A 26-year-old man with obesity (body mass index [BMI] 34.6 kg/m2) who had never been diagnosed with diabetes mellitus presented to the emergency department of our hospital via doctor-helicopter after resuscitation from cardiac arrest. He had felt thirsty and shown polydipsia and polyuria the night before admission. On the day of admission, he had felt general malaise in the morning, and he had vomited and shown restlessness around noon. Laboratory findings were as follows: plasma glucose 1060 mg/dL; HbA1c 6.2 %; pH 6.835; HCO3− 6.0 mmol/L; 3-hydroxybutyrate 9685 μmol/L; K 7.5 mEq/L. These findings indicated diabetic ketoacidosis (DKA) and hyperkalemia. His urinary C-peptide reactivity (CPR) was 8.5 μg/day, serum CPR was 0.20 ng/mL before and after a glucagon-loading test, and anti-GAD, anti-IA-2 and anti-insulin antibodies were undetected, indicating a diagnosis of fulminant type 1 diabetes mellitus (FT1DM). The present findings should encourage physicians to consider FT1DM in the differential diagnosis of cardiac arrest and recognize the importance of pre-hospital medicine.
A 57-year-old woman was found to have a high plasma glucose level at a health checkup and visited a diabetes clinic. Unexpectedly, she had a low hemoglobin A1c (HbA1c) of only 4.9 % on high-performance liquid chromatography (HPLC) (HA-8170; Arkray, Kyoto, Japan), while the blood glucose level was 295 mg/dL. High-quality HPLC revealed an extra peak, suggesting the presence of variant hemoglobin. The HbA1c level was 6.6 % when measured by an enzymatic assay. This patient was referred to our hospital with suspected variant hemoglobin but did not attend for one year due to pressure of work. At our initial examination, the postprandial (3 h) blood glucose level was 323 mg/dL, HbA1c (measured by enzymatic assay) was 12.1 %, glycoalbumin was 34.4 %, and urinary ketone bodies were positive. Accordingly, she was urgently hospitalized with a diagnosis of diabetic ketosis. An analysis of the globin gene revealed a heterozygous mutation, and we made a diagnosis of hemoglobin Montfermeil [β130 (H8) Tyr→Cys]. This is the first report to indicate that measurement of HbA1c by HPLC (HA-8170) can show false low values due to hemoglobin Montfermeil.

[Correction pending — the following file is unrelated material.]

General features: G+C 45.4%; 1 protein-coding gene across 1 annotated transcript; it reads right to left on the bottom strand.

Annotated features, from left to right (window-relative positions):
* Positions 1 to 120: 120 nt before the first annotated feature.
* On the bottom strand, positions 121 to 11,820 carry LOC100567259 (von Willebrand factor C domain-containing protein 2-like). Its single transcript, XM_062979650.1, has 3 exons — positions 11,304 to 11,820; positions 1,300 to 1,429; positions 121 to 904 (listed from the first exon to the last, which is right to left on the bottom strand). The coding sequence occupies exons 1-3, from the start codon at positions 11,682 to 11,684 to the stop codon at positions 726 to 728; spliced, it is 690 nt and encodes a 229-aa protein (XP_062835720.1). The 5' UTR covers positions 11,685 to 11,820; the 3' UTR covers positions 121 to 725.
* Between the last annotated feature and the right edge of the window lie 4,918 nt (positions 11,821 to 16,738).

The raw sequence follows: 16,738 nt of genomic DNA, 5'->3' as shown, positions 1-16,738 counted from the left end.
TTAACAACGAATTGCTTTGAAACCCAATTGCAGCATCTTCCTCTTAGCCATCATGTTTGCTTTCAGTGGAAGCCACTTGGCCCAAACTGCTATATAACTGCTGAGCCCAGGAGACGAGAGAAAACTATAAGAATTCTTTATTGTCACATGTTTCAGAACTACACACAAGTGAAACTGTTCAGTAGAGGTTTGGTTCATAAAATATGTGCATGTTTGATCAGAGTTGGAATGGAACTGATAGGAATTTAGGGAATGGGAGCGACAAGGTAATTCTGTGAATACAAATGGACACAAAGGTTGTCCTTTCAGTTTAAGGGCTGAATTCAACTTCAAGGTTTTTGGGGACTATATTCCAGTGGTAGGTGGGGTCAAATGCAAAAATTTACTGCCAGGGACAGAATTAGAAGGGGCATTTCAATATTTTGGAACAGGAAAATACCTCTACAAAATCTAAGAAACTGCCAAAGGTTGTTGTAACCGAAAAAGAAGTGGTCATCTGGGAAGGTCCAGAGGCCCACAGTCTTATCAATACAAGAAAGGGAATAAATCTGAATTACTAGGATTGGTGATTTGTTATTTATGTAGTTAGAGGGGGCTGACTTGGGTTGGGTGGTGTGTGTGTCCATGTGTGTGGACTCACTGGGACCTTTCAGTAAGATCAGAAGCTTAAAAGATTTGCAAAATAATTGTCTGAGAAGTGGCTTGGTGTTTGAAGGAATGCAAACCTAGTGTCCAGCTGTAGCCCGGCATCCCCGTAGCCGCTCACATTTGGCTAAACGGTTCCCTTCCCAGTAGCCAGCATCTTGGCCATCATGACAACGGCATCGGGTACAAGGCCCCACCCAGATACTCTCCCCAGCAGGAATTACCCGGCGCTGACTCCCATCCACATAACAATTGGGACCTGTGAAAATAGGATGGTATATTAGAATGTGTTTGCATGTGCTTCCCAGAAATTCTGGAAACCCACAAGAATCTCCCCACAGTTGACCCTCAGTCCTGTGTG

We conducted a national survey to clarify the characteristics and clinical course of type 1 diabetes related to anti-programmed cell death-1 therapy. We analyzed the detailed data of 22 patients that were collected using a Japan Diabetes Society survey and a literature database search. Among the 22 patients, 11 (50.0 %) met the criteria for fulminant type 1 diabetes and 11 (50.0 %) met the criteria for acute onset type 1 diabetes. The average patient age was 63 years. The mean duration between the date of the first anti-PD-1 antibody injection and development of type 1 diabetes was 155 days and ranged from 13 to 504 days. Flu-like symptoms, abdominal symptoms, and drowsiness were observed in 27.8 %, 31.6 %, and 16.7 % patients, respectively. Mean±standard deviation or median (first quartile-third quartile) glucose levels, HbA1c levels, urinary C-peptide immunoreactivity levels, and fasting serum C-peptide immunoreactivity levels were 617±248 mg/dL, 8.1±1.3 %, 4.1 (1.4-9.4) μg/day, and 0.46 (0.20-0.70) ng/mL, respectively. Seventeen of 20 patients (85.0 %) developed ketosis, and seven of 18 patients (38.9 %) developed diabetic ketoacidosis. Ten of 19 patients (52.6 %) showed at least one elevated pancreatic enzyme level at the onset and two of seven patients showed this elevation before diabetes onset. Only one of 21 patients was anti-glutamic acid decarboxylase antibody positive. In conclusion, anti-programmed cell death-1 antibody-related type 1 diabetes varies from typical fulminant type 1 diabetes to acute onset type 1 diabetes. However, diabetic ketoacidosis was frequently observed at the onset of diabetes. An appropriate diagnosis and treatment should be provided to avoid life-threatening metabolic alterations.